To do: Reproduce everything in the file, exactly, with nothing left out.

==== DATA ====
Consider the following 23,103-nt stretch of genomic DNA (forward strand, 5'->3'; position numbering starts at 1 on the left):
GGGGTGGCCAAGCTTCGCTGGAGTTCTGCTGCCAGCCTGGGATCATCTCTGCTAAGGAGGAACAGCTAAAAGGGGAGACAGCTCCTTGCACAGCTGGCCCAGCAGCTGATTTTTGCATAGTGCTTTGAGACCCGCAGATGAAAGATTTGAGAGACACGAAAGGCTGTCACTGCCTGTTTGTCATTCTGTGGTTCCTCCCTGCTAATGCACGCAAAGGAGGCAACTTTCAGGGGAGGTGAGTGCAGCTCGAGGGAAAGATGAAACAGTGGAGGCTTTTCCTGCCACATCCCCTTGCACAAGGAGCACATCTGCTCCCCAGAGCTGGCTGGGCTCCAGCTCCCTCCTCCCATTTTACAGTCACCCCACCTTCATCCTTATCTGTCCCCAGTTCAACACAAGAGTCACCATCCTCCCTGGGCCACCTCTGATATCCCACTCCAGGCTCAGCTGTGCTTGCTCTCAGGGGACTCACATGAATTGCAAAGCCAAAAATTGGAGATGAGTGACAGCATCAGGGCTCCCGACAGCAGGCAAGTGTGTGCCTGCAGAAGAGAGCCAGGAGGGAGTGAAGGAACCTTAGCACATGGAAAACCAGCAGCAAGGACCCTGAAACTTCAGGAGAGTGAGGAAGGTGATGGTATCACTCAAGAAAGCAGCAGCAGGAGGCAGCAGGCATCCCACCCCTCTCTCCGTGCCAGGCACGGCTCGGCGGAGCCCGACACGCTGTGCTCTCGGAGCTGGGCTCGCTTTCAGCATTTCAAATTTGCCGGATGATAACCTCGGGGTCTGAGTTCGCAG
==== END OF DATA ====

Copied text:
Consider the following 23,103-nt stretch of genomic DNA (forward strand, 5'->3'; position numbering starts at 1 on the left):
GGGGTGGCCAAGCTTCGCTGGAGTTCTGCTGCCAGCCTGGGATCATCTCTGCTAAGGAGGAACAGCTAAAAGGGGAGACAGCTCCTTGCACAGCTGGCCCAGCAGCTGATTTTTGCATAGTGCTTTGAGACCCGCAGATGAAAGATTTGAGAGACACGAAAGGCTGTCACTGCCTGTTTGTCATTCTGTGGTTCCTCCCTGCTAATGCACGCAAAGGAGGCAACTTTCAGGGGAGGTGAGTGCAGCTCGAGGGAAAGATGAAACAGTGGAGGCTTTTCCTGCCACATCCCCTTGCACAAGGAGCACATCTGCTCCCCAGAGCTGGCTGGGCTCCAGCTCCCTCCTCCCATTTTACAGTCACCCCACCTTCATCCTTATCTGTCCCCAGTTCAACACAAGAGTCACCATCCTCCCTGGGCCACCTCTGATATCCCACTCCAGGCTCAGCTGTGCTTGCTCTCAGGGGACTCACATGAATTGCAAAGCCAAAAATTGGAGATGAGTGACAGCATCAGGGCTCCCGACAGCAGGCAAGTGTGTGCCTGCAGAAGAGAGCCAGGAGGGAGTGAAGGAACCTTAGCACATGGAAAACCAGCAGCAAGGACCCTGAAACTTCAGGAGAGTGAGGAAGGTGATGGTATCACTCAAGAAAGCAGCAGCAGGAGGCAGCAGGCATCCCACCCCTCTCTCCGTGCCAGGCACGGCTCGGCGGAGCCCGACACGCTGTGCTCTCGGAGCTGGGCTCGCTTTCAGCATTTCAAATTTGCCGGATGATAACCTCGGGGTCTGAGTTCGCAG